Scheduled Tribes and Scheduled Castes power Congress victory in Chhattisgarh
Tribal and Dalit voters contributed in a big way in powering the Congress to its thumping win in last month’s Assembly elections in Chhattisgarh where the two communities account for over two out of every five residents.
The party won 25 of the 29 seats reserved for Scheduled Tribe candidates and seven of the 10 seats reserved for Scheduled Caste candidates as it wrested the state back from the BJP with 68 seats in the 90-member House.
The BJP and the Congress had both focused on the tribal region — Bastar (south) and Surguja (north) — ahead of the elections held on November 12 and 20 to woo tribal communities that make up around 32 per cent of the state’s population.
The BJP, which had won 11 seats reserved for STs in the previous polls, finished with three this time.
Former chief minister Ajit Jogi, who heads the Janata Congress Chhattisgarh (J), won from the Marwahi (ST) seat.
Three ministers from the Raman Singh government — all from the tribal community — lost this time to their Congress rivals.
Forest minister Mahesh Gagda lost by 21,584 votes in the Bijapur (ST) seat, school education minister Kedar Kashyap was defeated by 2,647 votes in Narayanpur-ST and home minister Ramsevak Paikra, a prominent tribal leader, lost by 44,105 votes in Pratappur.
Scheduled Caste vote bases too shifted significantly to the Congress as the party won seven of the 10 seats reserved for the community. The Congress had won just one in the 2013 polls.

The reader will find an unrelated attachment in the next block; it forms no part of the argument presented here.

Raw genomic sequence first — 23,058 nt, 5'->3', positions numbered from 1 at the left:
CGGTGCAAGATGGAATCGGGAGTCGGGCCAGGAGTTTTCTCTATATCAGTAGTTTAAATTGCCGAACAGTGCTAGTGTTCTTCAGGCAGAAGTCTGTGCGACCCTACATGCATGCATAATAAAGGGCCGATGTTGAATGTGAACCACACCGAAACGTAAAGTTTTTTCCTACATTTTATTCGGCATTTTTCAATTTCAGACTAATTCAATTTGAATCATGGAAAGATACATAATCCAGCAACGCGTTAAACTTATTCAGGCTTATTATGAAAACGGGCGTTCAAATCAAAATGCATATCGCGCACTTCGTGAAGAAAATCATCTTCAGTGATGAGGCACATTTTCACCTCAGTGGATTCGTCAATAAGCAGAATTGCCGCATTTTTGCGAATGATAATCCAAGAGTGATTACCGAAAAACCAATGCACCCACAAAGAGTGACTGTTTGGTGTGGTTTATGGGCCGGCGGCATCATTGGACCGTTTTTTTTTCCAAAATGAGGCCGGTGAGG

SC residents, largely settled in the plains, make up roughly about 12 per cent of the state’s population.
The BJP managed to win only two SC seats this time, seven fewer than what it had won in the last polls. The party, however, snatched the Masturi (SC) seat from the incumbent Congress MLA.
Cooperative minister Dayaldas Baghel lost to the Congress’s Gurudayal Singh Banjare by 33,200 votes in the Navagarh (SC) seat.
The Bahujan Samaj Party’s Indu Banjare won from the Pamgarh SC seat.
Political observers said factors like anti-incumbency, coupled with promises made by the Congress in its manifesto — particularly for farmers — helped the party wean away SCs and STs from the BJP.
The BJP finished with just 15 seats, while the Jogi-led JCC(J) managed to win five seats. Jogi’s ally, the BSP, won two seats.